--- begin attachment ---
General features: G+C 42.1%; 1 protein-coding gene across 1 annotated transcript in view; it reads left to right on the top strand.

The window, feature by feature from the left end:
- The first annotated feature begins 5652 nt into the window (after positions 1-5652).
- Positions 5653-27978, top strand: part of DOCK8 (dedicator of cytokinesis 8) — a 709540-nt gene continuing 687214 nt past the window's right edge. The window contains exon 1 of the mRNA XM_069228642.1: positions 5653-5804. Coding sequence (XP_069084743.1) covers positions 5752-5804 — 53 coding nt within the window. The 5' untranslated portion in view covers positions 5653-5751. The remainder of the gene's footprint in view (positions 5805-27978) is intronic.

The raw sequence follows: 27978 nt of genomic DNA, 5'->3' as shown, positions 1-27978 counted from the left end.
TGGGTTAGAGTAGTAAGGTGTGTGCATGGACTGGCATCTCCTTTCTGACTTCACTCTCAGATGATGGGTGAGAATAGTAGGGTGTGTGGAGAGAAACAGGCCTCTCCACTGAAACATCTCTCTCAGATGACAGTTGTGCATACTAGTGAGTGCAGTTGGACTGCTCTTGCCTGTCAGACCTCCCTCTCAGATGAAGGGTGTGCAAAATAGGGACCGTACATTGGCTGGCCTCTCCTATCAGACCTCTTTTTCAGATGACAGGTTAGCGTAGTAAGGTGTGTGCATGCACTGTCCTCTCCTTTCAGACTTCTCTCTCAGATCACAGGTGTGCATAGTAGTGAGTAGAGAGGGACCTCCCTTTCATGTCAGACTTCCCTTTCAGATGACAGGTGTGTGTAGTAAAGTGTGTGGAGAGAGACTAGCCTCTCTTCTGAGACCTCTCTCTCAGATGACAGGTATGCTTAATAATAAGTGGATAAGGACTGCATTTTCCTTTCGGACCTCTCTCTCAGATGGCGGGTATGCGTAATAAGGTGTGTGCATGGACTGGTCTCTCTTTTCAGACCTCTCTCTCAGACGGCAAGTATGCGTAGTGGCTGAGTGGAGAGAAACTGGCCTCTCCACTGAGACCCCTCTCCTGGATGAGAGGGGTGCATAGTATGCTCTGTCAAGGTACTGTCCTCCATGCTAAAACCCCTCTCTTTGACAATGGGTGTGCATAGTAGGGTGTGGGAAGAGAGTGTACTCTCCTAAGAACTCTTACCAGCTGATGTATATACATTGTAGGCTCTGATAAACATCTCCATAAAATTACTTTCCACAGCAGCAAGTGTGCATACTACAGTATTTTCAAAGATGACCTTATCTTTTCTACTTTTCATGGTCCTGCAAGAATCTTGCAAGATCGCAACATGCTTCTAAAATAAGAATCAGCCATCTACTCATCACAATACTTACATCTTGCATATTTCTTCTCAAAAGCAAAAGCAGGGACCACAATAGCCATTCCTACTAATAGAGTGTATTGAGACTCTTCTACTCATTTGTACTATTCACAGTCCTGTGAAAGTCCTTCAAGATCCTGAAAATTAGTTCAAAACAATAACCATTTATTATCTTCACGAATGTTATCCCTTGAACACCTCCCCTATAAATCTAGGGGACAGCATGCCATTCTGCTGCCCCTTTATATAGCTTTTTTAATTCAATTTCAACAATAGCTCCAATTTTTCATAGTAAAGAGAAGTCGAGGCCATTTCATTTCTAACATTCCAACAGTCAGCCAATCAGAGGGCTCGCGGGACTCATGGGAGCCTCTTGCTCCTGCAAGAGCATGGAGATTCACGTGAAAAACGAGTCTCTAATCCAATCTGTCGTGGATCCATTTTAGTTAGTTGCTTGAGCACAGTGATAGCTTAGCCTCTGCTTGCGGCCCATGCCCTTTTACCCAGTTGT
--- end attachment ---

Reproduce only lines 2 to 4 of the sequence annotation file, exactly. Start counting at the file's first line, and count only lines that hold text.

The window, feature by feature from the left end:
- The first annotated feature begins 5652 nt into the window (after positions 1-5652).
- Positions 5653-27978, top strand: part of DOCK8 (dedicator of cytokinesis 8) — a 709540-nt gene continuing 687214 nt past the window's right edge. The window contains exon 1 of the mRNA XM_069228642.1: positions 5653-5804. Coding sequence (XP_069084743.1) covers positions 5752-5804 — 53 coding nt within the window. The 5' untranslated portion in view covers positions 5653-5751. The remainder of the gene's footprint in view (positions 5805-27978) is intronic.